- There is likely to be some compromise in respect of EEA nationals currently residing in the UK. The extent of the compromise will be determined through Brexit negotiations. Further information can be found here.
- Post-Brexit, free movement of EEA nationals may come to an end. If so, EEA nationals (and their family members) will no longer have an automatic right to live and work in the UK.
- British Citizens who currently live or work in an EEA country may have to return to the UK.
- There will undoubtedly be increased regulation and focus on immigration by the UK Government.
- With a potentially reduced talent pool regarding those who have the right to work in the UK, businesses may find it harder to find suitable candidates and so recruitment strategies may need to be re-examined.
- International businesses may look to relocate to an EEA jurisdiction.
Rebecca is happy to hear from any businesses who are concerned about the immigration status of their current or future employees.
The potential effects of Brexit on disputes
Our Brexit Disputes lead Adele Whaley says, “Dispute resolution is likely to be directly affected by Brexit, although to what extent is still becoming clear. By using the Brexit team here at Greenwoods GRM, you can help minimise the impact on your organisation”
The potential effects of Brexit on Disputes:
- Serving court documents out of the jurisdiction: the current system allows us to issue court proceedings against an EU member state and serve them without the Court’s permission, which may change post-Brexit.
- Commencement of proceedings: the current system allows us to easily serve court proceedings issued in England against an EU member state. A new system may be more complicated, expensive and time consuming.
- Governing law and jurisdiction: there could be changes to the way in which the English courts decide which law should be used to determine a dispute and also which country has jurisdiction to hear a claim.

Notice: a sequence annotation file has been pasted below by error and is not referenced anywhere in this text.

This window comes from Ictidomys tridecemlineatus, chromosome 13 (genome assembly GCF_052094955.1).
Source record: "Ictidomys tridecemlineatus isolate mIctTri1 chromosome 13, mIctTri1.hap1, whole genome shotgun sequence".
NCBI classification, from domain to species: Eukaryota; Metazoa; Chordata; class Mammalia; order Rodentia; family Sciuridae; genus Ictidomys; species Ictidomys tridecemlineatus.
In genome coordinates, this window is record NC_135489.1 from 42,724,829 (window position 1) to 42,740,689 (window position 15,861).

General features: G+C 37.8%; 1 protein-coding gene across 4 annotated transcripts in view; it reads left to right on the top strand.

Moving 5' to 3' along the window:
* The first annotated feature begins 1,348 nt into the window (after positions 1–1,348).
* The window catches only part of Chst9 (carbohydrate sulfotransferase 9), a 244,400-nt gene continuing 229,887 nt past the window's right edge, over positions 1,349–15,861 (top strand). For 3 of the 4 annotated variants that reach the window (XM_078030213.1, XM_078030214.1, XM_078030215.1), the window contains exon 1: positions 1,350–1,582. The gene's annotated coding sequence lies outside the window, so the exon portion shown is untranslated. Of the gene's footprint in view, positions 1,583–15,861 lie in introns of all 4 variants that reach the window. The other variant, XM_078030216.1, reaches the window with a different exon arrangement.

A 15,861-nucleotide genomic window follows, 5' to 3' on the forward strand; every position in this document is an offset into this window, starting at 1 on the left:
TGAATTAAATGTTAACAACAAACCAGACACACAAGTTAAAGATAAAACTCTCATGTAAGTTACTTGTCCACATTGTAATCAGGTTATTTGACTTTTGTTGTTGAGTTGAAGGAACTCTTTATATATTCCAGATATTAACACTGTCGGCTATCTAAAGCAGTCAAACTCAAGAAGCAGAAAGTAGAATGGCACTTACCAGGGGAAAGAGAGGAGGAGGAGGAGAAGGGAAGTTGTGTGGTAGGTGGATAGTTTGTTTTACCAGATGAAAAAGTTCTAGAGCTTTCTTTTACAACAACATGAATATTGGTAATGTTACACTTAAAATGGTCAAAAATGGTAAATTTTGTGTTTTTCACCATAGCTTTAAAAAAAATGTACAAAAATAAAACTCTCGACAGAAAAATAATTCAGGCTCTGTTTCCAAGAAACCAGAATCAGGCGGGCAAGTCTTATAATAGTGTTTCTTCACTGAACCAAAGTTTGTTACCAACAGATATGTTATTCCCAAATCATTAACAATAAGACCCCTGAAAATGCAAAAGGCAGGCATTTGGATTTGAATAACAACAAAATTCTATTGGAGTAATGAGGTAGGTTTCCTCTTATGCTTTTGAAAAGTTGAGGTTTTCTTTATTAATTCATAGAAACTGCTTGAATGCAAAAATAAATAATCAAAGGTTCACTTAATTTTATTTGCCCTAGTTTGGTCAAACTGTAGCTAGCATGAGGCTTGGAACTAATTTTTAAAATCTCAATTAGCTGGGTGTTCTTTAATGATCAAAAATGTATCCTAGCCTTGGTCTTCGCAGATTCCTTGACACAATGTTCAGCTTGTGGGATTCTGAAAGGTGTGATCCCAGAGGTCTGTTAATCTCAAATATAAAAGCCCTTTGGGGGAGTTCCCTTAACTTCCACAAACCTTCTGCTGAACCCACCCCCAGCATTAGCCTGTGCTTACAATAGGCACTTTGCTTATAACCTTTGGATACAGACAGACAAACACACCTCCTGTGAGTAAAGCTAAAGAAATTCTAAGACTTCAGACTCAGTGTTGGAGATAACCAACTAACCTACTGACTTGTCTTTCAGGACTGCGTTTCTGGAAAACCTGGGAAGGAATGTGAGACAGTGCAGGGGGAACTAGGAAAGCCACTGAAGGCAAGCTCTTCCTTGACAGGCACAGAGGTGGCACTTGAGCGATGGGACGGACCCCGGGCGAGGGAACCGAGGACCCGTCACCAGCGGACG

- Enforcement of Judgment: there is uncertainty about whether English Judgments will be recognised in other EU countries.
- Parallel proceedings: changes made to the way in which both English and European courts deal with jurisdictional issues could result in parallel proceedings being issued. This would result in an organisation having to defend claims in different countries, under different laws, at the same time
- Small claims court: at the present time there is a European small claims court which provides another way to try and recover money from a company located in another member state. Following Brexit English companies may not have access to the European small claims court.
To gain advice and stay ahead of Brexit dispute changes contact Adele, who is happy to discuss any concerns or queries you may have.
HR and employment law could be drastically effected by Brexit.
Our Head of Employment and Employee Benefits John Macaulay says “In general terms, much of UK employment law has its roots in Europe so departure from the EU leaves it vulnerable to change. Therefore, the UK Government could take the opportunity to relax or amend existing EU-derived law.”
Issues could arise such as:
- Seeking to lessen the impact of complex and expensive rules surrounding working time and the calculation of holiday pay
- Clarifying the provisions which require equal pay for agency workers in certain circumstances
- Considering whether to impose a cap on compensation for discrimination
- Introducing flexibility to make changes to employees’ terms following a transfer of a business
- Amending the threshold for collective consultation regarding the trigger number of proposed redundancies or the timeframe over which they must be contemplated
John and his excellent employment team is happy to advise you on any issues of concern regarding Brexit and employment. Please do get in touch.